Started purchasing parts for this build in January. The prices I entered are what I paid for the components (before taxes, shipping etc.) Most deals I found online then matched at Microcenter, or found on open-box discount.
Overclocked to 5.25 Ghz (-1 AVX offset), stable @1.38v, temps in mid-high 70s under stress test, under 60c during game.
Amazing chip! Got mine to overclock to 5.25ghz on all cores (-1 AVX offset). Stable @ 1.38v (tested with Prime95, RealBench, and actual streaming/gaming) with temps in the mid to high 70s at load and staying under 70c while streaming/gaming (cooled with a 360mm AiO).
Great AiO cooler. Keeps my i7-9700k temps in the mid to high 70s during a RealBench stress test with all cores overclocked to 5.25ghz (-1 AVX offset). I installed Corsair ML120 fans instead of the stock fans for aesthetics. Mounted them in a push configuration at the front of the case (Phanteks P600S) as intake.
Installation is easy if you do it while the motherboard is flat. You'll need to hold the back plate while you get the first two screws in if you install it vertically while your motherboard is mounted in the case.
The pump is audible under load if you don't have a lot of other ambient noise from fans and if you have your case open. With my case closed at idle temps I can barely hear it.
The accompanying software, Corsair Link, is not the worst around. It lets you set the pump and fan modes between extreme, balanced, quiet, and zero-rpm and if you have other corsair components that are recognized (Corsair RGB Memory, Lightning Node Pro etc.) you can sync them all with the same lighting profile. One confusing aspect is the temp displayed is not the actual CPU temp (might be liquid temp or something) but don't use that value as any kind of indication of accurate CPU core temps when stress testing.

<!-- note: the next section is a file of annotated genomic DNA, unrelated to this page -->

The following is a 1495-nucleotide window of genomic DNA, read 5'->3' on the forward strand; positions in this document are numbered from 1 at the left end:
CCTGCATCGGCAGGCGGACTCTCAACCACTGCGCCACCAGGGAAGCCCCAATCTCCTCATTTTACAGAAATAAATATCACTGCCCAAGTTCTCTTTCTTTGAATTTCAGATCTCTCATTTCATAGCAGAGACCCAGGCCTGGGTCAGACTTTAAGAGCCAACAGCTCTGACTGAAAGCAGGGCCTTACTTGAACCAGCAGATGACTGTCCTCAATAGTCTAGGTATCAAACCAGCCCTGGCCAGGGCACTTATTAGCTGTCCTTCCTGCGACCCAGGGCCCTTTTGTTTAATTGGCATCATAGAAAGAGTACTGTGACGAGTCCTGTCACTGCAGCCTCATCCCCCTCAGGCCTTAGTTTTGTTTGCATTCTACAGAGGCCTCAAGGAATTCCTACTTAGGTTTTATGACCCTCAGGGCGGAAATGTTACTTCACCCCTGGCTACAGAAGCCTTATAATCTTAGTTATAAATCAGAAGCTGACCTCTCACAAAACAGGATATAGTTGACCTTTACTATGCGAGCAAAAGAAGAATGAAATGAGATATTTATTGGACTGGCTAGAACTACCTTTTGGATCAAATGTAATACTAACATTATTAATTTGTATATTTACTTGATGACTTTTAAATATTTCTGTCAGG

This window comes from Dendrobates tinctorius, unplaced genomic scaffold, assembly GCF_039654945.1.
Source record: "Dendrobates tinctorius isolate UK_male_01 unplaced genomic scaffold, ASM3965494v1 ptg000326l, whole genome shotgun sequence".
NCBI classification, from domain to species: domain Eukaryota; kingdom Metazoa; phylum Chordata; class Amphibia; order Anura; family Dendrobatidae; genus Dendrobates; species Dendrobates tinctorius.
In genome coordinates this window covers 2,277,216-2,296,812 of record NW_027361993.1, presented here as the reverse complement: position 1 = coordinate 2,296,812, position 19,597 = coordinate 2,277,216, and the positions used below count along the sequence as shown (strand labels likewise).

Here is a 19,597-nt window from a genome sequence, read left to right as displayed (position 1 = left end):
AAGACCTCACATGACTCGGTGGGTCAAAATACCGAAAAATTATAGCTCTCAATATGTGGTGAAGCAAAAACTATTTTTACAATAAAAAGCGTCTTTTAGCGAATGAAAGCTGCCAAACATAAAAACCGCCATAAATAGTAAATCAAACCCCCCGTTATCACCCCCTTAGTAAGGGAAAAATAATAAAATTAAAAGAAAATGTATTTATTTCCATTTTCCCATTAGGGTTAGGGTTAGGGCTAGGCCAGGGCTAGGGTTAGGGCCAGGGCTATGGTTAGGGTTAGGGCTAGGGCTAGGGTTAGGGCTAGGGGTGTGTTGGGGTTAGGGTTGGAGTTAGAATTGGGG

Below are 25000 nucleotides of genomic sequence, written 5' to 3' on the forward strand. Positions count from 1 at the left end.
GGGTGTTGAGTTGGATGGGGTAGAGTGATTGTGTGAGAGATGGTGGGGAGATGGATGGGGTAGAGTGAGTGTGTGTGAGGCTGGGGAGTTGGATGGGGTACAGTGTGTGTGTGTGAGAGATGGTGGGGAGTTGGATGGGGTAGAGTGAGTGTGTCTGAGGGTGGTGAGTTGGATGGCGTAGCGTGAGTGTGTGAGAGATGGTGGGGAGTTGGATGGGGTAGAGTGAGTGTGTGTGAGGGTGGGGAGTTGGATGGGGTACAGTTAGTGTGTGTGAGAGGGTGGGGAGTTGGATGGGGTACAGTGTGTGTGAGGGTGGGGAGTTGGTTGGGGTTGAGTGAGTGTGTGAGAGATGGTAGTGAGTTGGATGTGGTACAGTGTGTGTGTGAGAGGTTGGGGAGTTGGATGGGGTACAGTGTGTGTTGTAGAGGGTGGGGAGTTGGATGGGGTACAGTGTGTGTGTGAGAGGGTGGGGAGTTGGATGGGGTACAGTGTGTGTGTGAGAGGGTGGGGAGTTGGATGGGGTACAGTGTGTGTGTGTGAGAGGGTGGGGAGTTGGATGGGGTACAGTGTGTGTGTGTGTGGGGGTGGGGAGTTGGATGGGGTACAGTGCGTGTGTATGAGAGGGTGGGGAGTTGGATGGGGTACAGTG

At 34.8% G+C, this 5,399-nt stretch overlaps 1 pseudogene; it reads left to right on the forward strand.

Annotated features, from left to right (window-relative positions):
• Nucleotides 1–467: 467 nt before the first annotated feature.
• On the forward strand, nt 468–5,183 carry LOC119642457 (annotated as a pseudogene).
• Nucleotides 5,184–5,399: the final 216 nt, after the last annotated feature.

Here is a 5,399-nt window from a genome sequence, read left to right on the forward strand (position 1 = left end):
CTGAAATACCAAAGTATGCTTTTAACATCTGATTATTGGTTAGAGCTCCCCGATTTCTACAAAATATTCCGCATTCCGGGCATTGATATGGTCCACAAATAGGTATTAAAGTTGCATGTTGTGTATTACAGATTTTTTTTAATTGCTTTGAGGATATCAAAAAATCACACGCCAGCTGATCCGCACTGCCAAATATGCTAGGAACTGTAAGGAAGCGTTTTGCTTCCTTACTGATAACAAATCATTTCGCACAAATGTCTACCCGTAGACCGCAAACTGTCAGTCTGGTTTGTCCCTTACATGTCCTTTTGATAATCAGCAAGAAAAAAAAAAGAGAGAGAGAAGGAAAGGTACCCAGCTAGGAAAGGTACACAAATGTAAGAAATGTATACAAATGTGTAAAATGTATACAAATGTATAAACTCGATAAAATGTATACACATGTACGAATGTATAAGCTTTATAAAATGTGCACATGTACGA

You can also opt to not install the Corsair Link software at all and just set the AiO pump speed on the respective motherboard header using a fan curve/profile, which is what I ended up doing after I got tired of background services clogging up my system tray (Aura, Link etc.) If you just want it light up and work, you can simply just plug it into the CPU/AiO header and USB connector, then set your fan curve in your BIOS and forget about it (once you confirm your desired fan profile is working).
Solid Z390 board, performs and looks good (even in a black case). ASUS UEFI BIOS has a ton of options for overclocking and power management. The adaptive mode voltage and LLC work great together on this board to keep my i7-9700k stable at 5.25ghz ~1.38 volts. Bus clock was able to go all the way up to ~215. XMP works great on multiple ram kits, I've tried Corsair and G.Skill so far no issues. Managed to overclock Corsair Vengeance RGB 3000CL15 kit to ~3740 Mhz at 16-21-21-36 timing. 1.45 volts (tested for 2+ hours with MemTest64). FYI one thing to note for RAM overclockers--there is only one input value for tRCD and tRP, so you can only modify them both together.
Solid DDR4 kit with RGB lighting. Overclocked to 3200Mhz out of the box, no changes to XMP timings. Managed to get this kit to run at ~3740Mhz with 16-21-21-36 timings at 1.45 volts, however I am currently just running them at 3200CL15.
LEDS are little bright. Light Enhancement kit is available for a reasonable price, which is convenient for those who want the aesthetic but don't need 32GB of DRAM.
Depending on the card, the fans can be a little noisy at higher RPM but the card stays relatively cool so it shouldn't need to ramp them up very high under load with decent case airflow. Mine stays under 60c. Card also looks great with the ROG backplate and LEDs. Works with ASUS Aura sync, although it seemed to just choose display whichever lighting profile it wanted to default to if I uninstalled the Aura service.